EDITORIAL: Country must get it’s act together
IT WAS GOOD TO HEAR our Commissioner of Police updating the nation at his third Press conference in short time. No one will deny that the country, gripped in agony, confusion and anxiety was close to losing its nerves following the Tudor Street abhorrence coming so close upon the heels of the Bank Hall catastrophe.
Of course, all Barbados is impressed with the speed with which suspects have been apprehended and await the outcome, conscious that one remains innocent until proven guilty. So may it remain thus until time is no more.
Whilst the hands of time move on, we must ponder on the shortcomings in our society which could have led to this fair land giving birth to such “home-grown” occurrences, foreign in every respect to our way of life.
Before it is too late, we must look expeditiously to rid ourselves of rebellious vendors, reeking with passion for a sale whilst oblivious to any discomfort to other citizens. In neighbouring sister countries one is obliged to admire the congregation of vendors in the market place showing the highest regard for both custom and customers.
Roundabouts were never intended to be hosts to vendors. The Independence Arch, once resplendent in its display of the Father of Independence, but more particularly our National Pledge, now lowers its head at the sight of tired and unsightly trays whilst mourning the fallen marble, scripted with words of excellence intended to be a motivator for every man, woman and child.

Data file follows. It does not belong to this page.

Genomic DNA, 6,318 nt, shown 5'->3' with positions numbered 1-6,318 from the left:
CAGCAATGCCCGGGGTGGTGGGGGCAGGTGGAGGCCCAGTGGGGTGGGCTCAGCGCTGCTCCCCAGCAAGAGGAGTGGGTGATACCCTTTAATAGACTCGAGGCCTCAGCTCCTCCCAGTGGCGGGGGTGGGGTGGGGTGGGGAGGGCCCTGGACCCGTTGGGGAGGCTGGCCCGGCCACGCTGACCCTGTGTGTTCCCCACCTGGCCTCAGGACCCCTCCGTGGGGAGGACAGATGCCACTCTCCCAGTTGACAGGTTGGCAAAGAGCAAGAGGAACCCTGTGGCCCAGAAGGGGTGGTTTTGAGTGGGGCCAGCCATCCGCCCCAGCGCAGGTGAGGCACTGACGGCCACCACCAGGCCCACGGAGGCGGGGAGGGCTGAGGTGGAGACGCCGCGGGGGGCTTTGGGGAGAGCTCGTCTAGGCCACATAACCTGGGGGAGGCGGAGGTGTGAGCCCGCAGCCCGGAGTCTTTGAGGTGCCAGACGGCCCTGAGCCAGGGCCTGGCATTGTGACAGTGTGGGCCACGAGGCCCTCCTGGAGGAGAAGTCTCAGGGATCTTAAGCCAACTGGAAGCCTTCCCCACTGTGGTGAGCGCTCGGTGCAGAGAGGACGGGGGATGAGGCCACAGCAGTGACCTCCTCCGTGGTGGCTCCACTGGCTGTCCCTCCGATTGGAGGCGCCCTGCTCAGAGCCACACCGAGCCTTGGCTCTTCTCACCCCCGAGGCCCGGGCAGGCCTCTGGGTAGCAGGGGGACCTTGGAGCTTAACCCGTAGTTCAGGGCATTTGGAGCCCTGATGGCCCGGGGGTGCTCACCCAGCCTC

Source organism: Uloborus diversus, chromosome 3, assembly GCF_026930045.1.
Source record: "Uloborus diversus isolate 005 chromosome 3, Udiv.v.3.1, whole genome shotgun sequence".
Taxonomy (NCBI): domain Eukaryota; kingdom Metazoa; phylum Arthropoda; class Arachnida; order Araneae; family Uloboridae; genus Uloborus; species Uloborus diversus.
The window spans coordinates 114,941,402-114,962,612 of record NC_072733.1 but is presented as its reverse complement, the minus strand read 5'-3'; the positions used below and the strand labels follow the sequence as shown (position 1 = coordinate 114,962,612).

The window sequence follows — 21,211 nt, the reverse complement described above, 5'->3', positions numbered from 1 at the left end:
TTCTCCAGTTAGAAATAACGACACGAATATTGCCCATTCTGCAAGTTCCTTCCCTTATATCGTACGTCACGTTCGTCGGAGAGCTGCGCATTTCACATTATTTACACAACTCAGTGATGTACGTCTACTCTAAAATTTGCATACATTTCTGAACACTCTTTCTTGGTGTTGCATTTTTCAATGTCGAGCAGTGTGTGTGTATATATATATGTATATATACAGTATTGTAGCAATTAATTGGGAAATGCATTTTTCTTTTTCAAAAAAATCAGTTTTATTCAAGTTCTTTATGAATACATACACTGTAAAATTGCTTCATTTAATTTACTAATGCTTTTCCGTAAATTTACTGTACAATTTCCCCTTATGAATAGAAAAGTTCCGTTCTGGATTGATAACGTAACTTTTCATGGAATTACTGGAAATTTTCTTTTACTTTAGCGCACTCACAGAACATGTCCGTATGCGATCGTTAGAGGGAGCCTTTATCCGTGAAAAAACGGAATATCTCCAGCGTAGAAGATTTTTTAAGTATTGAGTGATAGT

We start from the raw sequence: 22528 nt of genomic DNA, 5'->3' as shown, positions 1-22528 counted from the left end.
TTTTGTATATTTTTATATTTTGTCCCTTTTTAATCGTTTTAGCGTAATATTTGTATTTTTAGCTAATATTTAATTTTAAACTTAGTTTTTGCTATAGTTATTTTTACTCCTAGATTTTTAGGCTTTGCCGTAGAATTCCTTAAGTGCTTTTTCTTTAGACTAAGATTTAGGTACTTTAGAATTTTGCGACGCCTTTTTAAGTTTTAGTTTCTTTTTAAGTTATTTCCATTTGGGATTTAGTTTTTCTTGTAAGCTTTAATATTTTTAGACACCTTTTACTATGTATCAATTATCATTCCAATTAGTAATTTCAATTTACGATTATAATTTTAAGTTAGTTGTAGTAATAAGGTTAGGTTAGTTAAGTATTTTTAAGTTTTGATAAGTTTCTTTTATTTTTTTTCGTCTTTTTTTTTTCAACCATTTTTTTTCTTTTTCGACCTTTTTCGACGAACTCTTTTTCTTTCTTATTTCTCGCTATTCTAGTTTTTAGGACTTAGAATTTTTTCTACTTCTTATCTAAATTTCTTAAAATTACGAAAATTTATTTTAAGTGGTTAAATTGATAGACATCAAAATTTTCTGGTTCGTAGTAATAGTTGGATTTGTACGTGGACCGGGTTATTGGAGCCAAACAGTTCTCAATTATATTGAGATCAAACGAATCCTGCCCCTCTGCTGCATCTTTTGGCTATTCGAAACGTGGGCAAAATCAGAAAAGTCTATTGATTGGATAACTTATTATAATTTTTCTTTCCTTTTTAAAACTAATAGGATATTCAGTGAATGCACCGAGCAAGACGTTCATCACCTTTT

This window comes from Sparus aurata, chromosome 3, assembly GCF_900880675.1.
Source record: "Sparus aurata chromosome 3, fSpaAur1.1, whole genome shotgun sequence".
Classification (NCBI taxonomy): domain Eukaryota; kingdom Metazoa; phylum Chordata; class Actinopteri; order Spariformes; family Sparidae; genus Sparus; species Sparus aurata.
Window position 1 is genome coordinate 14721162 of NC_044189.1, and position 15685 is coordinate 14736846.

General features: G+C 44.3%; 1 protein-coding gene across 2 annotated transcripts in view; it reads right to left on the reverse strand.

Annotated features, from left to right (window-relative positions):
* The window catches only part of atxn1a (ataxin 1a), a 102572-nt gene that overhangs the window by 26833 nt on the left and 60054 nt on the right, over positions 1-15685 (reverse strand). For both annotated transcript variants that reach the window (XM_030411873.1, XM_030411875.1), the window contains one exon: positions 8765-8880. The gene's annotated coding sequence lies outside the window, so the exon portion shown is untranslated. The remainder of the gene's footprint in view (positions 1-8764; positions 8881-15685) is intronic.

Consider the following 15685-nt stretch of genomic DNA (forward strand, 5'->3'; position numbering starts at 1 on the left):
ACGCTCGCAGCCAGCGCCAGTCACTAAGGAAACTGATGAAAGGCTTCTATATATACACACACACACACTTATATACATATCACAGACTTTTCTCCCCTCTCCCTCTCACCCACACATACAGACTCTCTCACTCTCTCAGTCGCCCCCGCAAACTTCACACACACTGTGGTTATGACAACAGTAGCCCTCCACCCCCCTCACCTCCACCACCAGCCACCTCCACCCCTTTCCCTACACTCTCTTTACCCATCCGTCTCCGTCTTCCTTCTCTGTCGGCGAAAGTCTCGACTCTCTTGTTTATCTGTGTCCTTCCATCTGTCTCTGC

Proud as we are to be a highly rated tourist destination, we allow our signs along our highways and winding roads to wilt beneath the burning rays of the sun and take cover among the overgrowth of uncared for foliage, only to remain seemingly unnoticed. Does this say that we care?
We have posted signs at our treasured sites and at the airport telling the world we care for challenged individuals and welcome them. Yet along our streets and pavements broken culverts, uneven walkways, open trenches and at the Carmichael and Buckley intersection two large cans testify to a dangerous yawning in the roadway
And this, presumably, is felt to be adequate notice to the physically challenged and unchallenged citizen and visitor.
We are strong supporters that law must rule, but we cannot overlook that “justice delayed is justice denied”. Why is the court timetable bursting at its seams? Are they insufficient courts or legal personnel?
This country has never been known to show unbridled impatience or disrespect for law and order. With every passing day there seems to be an unrequited thirst and dangerously so, for community satisfaction perhaps fuelled when one sees vehicle operators able to chalk up almost 150 infractions and continue to operate public vehicles.
There is need for clean air.